This is the first film of the series that 007 orders a martini “shaken, not stirred” (although in 1962’s Dr. No, the titular baddie serves the secret agent a martini, knowing how he likes it mixed). This is actually taken from Ian Fleming’s novels and would become such a celebrated trait of the films that it was sometimes parodied, such as You Only Live Twice (1967), when he accepts a martini inaccurately stirred, and Casino Royale (2006), when an irate, preoccupied Bond refuses to specify a mix. According to actor Desmond Llewelyn, who plays Q, director Guy Hamilton instructed Llewelyn to play his character as if he disliked 007, since he has no respect for his gadgets. This method led to numerous sarcastic remarks from a perpetually exasperated Q, as well as one of his best known lines spoken in Goldfinger: “I never joke about my work, 007.” Although Bond was given a gadget-laden briefcase in the previous year’s From Russia with Love, Goldfinger popularized Bond’s visit to the Q-Branch, as Q explains to him his latest gadgets (as well as the audience treated to various additional gadgets in the testing phase).

Editor Peter Hunt, who worked on Goldfinger, had reconstructed From Russia with Love into a nicely paced action feature. His most noteworthy contribution was creating a pre-credit sequence. With Goldfinger, Hamilton and screenwriters Richard Maibaum and Paul Dehn turned the pre-credit scene into a movie all its own, with Bond in the midst of an assignment that has nothing to do with the forthcoming mission. Most of the subsequent movies adopted this format.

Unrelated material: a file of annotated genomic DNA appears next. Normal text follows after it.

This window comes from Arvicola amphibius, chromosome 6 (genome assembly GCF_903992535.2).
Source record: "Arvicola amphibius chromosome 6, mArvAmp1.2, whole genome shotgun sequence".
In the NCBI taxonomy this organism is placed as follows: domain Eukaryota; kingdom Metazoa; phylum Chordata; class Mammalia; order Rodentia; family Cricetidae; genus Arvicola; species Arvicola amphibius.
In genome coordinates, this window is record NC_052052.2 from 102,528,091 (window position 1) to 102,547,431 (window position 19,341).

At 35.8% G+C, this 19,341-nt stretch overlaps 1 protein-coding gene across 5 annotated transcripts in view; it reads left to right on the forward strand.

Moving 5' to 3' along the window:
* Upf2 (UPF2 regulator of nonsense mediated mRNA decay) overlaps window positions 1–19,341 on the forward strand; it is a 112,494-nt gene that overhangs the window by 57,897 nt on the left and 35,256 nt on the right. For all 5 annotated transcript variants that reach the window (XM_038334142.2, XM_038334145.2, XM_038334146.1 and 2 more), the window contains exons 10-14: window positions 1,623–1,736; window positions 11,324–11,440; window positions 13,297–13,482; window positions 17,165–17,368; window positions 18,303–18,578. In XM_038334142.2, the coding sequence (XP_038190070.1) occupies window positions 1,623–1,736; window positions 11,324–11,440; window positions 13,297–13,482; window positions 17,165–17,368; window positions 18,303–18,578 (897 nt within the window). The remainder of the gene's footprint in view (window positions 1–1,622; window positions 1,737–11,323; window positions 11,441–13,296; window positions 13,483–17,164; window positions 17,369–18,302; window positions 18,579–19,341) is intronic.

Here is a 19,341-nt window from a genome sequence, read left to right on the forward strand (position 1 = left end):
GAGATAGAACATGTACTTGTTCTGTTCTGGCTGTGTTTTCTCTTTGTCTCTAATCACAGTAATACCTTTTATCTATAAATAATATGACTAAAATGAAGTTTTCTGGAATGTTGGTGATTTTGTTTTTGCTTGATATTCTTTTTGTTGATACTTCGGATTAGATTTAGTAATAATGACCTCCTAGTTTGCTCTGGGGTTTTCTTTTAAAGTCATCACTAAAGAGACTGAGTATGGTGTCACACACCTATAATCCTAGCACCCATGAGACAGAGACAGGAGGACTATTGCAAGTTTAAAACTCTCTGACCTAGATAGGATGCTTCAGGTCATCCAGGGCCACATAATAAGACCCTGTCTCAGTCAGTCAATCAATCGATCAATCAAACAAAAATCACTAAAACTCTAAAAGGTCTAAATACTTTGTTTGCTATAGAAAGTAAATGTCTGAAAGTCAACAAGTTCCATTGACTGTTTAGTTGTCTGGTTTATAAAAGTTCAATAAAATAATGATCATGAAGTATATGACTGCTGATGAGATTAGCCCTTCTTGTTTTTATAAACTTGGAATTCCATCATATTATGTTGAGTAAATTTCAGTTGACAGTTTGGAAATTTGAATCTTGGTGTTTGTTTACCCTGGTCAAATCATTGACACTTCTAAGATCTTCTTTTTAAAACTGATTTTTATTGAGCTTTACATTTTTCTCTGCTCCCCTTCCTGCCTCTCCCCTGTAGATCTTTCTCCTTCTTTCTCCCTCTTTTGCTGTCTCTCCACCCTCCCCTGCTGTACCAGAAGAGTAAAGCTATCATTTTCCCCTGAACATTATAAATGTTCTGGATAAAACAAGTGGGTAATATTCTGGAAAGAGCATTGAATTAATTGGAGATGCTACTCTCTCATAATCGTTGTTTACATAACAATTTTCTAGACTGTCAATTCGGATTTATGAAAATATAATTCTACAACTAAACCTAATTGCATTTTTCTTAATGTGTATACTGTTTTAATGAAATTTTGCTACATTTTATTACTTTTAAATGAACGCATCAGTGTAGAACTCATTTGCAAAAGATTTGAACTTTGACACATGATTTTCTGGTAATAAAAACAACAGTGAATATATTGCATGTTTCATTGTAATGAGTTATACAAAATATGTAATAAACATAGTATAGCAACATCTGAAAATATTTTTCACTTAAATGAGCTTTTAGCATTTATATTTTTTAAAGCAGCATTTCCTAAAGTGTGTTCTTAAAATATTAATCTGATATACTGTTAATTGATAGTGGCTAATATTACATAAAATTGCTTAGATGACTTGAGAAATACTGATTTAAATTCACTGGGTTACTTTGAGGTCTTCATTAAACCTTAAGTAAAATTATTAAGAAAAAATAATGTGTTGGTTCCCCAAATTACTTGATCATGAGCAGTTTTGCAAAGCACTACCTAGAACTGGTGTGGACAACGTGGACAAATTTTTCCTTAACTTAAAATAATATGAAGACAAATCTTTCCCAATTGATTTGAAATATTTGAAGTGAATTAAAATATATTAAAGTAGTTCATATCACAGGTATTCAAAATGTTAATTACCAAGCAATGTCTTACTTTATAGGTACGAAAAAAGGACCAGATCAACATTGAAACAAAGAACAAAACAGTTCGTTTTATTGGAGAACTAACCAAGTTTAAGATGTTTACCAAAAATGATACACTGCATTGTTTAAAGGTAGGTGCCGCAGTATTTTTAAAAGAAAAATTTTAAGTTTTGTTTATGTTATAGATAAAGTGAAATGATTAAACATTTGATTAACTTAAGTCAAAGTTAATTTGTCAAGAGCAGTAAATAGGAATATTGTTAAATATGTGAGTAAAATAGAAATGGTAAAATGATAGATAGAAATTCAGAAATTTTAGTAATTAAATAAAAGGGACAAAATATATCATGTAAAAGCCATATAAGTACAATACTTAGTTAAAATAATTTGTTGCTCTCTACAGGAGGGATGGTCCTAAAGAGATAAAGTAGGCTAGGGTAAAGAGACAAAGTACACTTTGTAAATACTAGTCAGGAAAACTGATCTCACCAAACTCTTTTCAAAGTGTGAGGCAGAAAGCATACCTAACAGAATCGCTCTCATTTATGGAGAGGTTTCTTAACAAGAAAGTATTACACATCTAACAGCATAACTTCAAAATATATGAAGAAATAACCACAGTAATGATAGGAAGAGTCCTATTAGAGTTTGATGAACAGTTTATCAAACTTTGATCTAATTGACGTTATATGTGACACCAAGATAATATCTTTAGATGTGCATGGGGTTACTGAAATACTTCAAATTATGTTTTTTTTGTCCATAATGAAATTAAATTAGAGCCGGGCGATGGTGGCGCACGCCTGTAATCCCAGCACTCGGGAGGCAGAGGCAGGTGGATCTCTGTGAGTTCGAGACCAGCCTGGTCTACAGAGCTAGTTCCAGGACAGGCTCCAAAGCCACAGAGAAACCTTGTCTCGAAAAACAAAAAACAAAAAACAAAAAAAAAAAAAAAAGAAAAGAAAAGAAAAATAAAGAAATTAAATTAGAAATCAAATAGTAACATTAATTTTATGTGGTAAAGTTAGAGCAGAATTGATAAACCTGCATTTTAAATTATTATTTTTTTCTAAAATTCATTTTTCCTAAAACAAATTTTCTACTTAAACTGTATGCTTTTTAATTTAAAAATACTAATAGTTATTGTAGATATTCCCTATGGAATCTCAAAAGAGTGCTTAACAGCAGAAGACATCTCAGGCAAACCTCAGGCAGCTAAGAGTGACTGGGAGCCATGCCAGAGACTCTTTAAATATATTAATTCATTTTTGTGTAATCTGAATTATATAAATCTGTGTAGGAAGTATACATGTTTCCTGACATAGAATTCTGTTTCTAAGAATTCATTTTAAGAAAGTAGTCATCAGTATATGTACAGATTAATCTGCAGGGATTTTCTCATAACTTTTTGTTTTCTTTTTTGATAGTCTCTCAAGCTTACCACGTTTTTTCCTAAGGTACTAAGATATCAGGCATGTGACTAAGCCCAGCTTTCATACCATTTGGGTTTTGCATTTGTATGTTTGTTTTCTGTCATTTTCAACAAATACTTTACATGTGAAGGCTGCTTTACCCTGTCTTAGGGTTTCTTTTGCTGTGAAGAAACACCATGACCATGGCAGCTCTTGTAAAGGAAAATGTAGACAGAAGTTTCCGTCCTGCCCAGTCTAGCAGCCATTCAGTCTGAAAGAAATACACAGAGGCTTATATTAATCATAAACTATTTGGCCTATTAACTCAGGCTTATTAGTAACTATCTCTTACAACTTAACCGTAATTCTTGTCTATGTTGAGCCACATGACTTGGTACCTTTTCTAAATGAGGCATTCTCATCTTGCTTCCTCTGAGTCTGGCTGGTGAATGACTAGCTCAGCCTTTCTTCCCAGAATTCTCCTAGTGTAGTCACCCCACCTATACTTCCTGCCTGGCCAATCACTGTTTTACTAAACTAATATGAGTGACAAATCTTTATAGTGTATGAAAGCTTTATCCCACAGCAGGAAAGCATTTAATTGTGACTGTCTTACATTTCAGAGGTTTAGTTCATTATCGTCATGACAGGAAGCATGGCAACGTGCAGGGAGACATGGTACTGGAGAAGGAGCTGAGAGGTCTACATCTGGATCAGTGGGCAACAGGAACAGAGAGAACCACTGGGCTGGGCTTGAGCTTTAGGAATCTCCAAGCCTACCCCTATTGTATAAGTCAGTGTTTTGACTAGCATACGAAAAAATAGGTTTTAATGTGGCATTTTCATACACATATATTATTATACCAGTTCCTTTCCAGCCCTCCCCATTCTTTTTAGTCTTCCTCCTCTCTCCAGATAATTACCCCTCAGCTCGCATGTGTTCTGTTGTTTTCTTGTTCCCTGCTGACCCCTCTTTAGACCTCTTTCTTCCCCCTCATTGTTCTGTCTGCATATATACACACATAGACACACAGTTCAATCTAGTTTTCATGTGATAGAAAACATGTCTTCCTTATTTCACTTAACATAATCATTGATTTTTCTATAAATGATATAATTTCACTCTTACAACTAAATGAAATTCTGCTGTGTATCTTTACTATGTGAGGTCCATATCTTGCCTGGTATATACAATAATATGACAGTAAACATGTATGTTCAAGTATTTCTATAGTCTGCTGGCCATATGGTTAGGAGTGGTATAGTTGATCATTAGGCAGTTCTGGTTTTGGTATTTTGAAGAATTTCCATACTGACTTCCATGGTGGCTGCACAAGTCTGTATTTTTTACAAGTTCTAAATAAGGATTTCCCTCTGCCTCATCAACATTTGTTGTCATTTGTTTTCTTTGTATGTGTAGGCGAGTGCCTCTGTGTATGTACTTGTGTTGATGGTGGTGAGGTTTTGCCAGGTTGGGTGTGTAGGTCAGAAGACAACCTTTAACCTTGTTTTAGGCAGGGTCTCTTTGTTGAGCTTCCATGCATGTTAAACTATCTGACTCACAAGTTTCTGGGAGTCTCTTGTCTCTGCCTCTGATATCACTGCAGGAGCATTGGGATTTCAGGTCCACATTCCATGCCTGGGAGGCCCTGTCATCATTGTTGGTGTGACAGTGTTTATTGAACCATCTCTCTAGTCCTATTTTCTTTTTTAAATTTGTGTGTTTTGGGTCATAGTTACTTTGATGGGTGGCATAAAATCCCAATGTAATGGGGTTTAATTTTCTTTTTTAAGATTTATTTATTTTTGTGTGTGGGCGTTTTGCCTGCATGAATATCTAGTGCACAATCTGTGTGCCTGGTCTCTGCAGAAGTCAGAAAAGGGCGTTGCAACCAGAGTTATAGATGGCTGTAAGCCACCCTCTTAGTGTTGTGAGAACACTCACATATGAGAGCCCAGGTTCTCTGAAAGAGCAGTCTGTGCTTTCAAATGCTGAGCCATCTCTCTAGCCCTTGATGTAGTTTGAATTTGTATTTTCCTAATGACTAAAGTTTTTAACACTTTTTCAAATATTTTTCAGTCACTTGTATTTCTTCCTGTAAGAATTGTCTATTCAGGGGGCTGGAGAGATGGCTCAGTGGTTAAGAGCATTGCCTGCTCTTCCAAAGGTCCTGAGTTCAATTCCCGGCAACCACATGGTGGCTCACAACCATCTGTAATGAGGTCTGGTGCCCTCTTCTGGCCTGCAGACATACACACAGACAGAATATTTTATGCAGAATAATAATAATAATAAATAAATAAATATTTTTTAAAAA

Goldfinger is likely the most popular of the Bond films. In addition to the distinctively mixed drinks and Q berating Bond, there are a number of things viewers tend to remember about this film: the golden fate of Jill Masterson, the introduction of the Aston Martin, the movie’s theme song (I personally cannot speak the title, choosing instead to sing it). But one of the most memorable components of Goldfinger is Goldfinger himself. Bond’s chief antagonist is a charming, brilliant man, and he’s an impressive and fascinating figure to watch onscreen. One reason for this is an outstanding performance from Fröbe, a German actor who could not speak English and was consequently dubbed for the film. He plays Goldfinger with a style that can easily be equated to 007. But more than anything, the manner in which the villain transports gold and his plan that he ultimately reveals to Bond are ingenious, and even if he is a self-centered, egotistical, malicious person, it is difficult not to respect him for his methods.